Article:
We found out in Audrey, Wait! that Robin Benway knows how to write humor and write it extremely well. Her latest book has just as many laughs, but also a great trio of sisters with superpowers. This book is pure smart fun, and you won't want to leave April, May, and June at the last page.

Stolen by Lucy Christopher

Originally published in Australia and the UK, this book made its debut here in the US in May, and it blew me away. Everything about this book is just so fascinating and gripping, from the format (a girl's letter to her kidnapper) to the amazing descriptions of the setting. This book demands to be read in one sitting.

Dash and Lily's Book of Dares by David Levithan and Rachel Cohn

This is my favorite book written by Cohn and Levithan so far, for many reasons. First, Lily is such a lovable character. She's smart but not brilliant, confident, but not really outgoing, and she really doesn't have many friends, but she is so real and honest. Second, it takes place during Christmas, the best time of the year. Third, the opening scene takes place in The Strand, one of the coolest bookstores ever. And then of course there's they fact that this book manages to be light-hearted and funny and meaningful and serious at the same time. I love it.

Rosebush by Michele Jaffe

I love a good mystery, but either I've become a more jaded reader or the quality of YA mysteries has been declining, because I usually am able to figure everything out by page 120. Not so with Rosebush. This is one mystery where I had so many different theories and ideas, yet I never could nail one down because Jaffe kept throwing in another tiny little detail that would make me second-guess everything. Plus, the attempted murder, car accident, and temporary amnesia just make this one even more intriguing--I loved it!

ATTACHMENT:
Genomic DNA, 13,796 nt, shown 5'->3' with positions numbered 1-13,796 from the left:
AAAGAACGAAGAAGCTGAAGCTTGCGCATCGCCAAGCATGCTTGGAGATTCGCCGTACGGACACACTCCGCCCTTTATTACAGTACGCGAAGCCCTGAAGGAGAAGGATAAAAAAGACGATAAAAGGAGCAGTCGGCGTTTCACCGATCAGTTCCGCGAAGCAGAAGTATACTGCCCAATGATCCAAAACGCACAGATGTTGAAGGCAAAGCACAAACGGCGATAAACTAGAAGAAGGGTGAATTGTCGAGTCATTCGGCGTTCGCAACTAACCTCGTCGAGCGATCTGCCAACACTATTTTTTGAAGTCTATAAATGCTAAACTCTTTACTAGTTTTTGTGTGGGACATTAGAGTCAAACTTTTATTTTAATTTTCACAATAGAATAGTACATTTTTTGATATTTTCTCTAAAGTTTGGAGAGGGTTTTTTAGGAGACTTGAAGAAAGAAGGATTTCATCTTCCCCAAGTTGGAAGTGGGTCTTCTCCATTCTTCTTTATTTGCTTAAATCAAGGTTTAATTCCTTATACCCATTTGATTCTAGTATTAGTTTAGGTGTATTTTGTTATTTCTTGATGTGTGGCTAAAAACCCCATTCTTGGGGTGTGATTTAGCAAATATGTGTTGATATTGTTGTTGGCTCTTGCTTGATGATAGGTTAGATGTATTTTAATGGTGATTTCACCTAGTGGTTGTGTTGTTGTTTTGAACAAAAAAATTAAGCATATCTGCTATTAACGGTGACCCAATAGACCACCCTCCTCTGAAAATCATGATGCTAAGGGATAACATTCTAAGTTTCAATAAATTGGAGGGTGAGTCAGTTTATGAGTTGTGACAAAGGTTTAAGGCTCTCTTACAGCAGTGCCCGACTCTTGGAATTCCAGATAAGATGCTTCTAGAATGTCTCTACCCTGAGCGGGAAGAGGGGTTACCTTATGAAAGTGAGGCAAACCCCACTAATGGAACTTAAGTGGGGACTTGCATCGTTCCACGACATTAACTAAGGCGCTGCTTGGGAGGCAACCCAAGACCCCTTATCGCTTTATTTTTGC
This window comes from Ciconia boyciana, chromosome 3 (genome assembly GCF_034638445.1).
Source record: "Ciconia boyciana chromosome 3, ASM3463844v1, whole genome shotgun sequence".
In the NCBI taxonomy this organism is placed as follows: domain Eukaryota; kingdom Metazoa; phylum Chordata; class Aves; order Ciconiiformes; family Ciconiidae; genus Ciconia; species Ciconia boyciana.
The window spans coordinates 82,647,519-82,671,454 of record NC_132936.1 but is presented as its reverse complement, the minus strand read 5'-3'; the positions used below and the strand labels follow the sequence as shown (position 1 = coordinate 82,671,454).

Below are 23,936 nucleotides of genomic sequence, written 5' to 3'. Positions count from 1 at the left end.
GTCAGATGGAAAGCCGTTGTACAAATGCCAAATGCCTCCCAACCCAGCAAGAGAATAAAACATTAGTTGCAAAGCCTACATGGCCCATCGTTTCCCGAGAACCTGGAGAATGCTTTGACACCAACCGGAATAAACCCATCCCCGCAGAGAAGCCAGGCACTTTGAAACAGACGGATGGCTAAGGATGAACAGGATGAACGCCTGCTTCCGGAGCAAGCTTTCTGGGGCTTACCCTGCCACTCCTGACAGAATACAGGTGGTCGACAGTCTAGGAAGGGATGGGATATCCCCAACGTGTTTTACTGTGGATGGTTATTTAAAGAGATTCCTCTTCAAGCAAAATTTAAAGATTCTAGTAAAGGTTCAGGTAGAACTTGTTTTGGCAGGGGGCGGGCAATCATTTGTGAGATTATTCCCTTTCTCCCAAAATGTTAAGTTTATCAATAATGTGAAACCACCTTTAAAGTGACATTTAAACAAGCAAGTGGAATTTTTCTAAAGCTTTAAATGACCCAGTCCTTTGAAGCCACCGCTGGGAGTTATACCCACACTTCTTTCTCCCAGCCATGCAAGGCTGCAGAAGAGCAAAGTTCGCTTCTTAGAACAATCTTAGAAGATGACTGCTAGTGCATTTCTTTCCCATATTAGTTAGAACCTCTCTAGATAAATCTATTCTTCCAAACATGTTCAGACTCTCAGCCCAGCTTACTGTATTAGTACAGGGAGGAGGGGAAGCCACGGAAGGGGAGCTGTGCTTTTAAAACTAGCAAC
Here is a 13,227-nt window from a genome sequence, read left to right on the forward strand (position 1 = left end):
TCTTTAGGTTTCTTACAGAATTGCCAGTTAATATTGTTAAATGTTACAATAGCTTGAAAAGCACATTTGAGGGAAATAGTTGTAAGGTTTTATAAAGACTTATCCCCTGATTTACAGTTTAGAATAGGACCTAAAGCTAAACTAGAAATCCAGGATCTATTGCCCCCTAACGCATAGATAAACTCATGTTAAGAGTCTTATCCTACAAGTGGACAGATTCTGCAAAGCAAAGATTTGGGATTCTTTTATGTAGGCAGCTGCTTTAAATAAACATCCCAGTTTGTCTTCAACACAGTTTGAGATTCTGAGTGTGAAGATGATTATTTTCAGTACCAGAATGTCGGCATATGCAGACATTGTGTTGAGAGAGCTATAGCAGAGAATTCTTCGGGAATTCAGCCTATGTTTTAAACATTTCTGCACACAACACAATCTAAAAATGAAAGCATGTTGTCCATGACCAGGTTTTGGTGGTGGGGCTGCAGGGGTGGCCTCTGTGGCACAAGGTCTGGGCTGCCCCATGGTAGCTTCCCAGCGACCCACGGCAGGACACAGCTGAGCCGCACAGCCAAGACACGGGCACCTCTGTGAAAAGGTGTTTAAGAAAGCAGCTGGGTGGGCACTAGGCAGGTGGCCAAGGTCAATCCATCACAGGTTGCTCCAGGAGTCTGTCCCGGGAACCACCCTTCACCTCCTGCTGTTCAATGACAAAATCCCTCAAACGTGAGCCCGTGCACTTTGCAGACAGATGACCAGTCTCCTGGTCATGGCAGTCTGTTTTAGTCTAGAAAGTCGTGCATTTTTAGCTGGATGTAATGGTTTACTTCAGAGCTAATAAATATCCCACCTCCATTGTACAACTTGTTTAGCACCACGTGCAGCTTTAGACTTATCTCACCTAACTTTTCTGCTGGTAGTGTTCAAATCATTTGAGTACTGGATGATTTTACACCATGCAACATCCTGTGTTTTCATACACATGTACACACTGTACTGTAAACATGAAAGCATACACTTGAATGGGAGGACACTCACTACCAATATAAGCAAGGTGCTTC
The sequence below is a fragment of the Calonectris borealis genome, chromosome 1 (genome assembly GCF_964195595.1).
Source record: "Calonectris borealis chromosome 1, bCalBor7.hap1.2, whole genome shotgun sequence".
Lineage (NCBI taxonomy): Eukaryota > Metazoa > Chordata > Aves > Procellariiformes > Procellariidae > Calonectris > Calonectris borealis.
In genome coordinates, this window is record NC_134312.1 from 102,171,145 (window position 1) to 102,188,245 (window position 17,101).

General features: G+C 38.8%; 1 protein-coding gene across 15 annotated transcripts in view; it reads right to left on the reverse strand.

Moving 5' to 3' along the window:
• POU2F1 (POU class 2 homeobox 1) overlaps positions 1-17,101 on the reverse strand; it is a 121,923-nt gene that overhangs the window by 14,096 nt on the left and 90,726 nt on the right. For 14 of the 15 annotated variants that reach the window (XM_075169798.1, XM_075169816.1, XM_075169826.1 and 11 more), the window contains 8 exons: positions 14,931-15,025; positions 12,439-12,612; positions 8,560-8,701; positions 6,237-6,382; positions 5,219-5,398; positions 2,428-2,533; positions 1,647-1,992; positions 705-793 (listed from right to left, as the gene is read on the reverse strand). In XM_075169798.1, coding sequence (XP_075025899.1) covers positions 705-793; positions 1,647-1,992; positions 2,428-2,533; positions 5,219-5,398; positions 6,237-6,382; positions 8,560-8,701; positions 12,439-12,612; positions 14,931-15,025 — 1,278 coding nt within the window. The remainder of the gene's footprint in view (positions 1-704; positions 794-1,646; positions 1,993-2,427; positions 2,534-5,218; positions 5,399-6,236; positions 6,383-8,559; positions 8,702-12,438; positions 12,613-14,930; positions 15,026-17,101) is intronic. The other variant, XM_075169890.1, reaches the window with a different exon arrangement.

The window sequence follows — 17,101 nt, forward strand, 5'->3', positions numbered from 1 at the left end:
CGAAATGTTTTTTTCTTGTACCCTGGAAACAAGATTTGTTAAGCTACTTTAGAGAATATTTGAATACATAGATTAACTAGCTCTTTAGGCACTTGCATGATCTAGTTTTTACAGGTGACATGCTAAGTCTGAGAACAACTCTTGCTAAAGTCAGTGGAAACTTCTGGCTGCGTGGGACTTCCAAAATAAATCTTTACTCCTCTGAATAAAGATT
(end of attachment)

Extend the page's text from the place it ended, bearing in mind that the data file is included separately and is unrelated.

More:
White Cat by Holly Black

You simply cannot top this imaginative plot: an alternate world identical to ours with one exception--some people possess the ability to work curses, and they usually are a part of the mob. Cassel's voice is unique, sharp, and completely entertaining as he maneuvers his way through life as the only non-worker in a family of workers with mob ties. And the major twist? You'll never see it coming.

What were some of your favorite books of 2010? Let me know in the comments, and....Happy New Year!

Wednesday, December 29, 2010

Trapped by Michael Northrop

Scotty just wants to go home the Tuesday morning school is canceled due to the snow piling up outside. But his friends Jason and Pete convince him to stay a little longer to work in the shop, just until four o'clock when Jason's dad will pick them up. But the school slowly empties and the storm gets worse, and as the hours stretch into the evening, it becomes clear that no one is coming.

Sevens teens are stuck in the high school in the worst blizzard in a century, and no one knows that they're there. At first, it's not too bad--they have access to plenty of food and they can wait it out. But then the power and the heat go out, and the snow continues to pile higher and higher, compromising the building . The snow has them trapped inside, but even the building isn’t safe anymore—will it be too late for Scotty and his friends?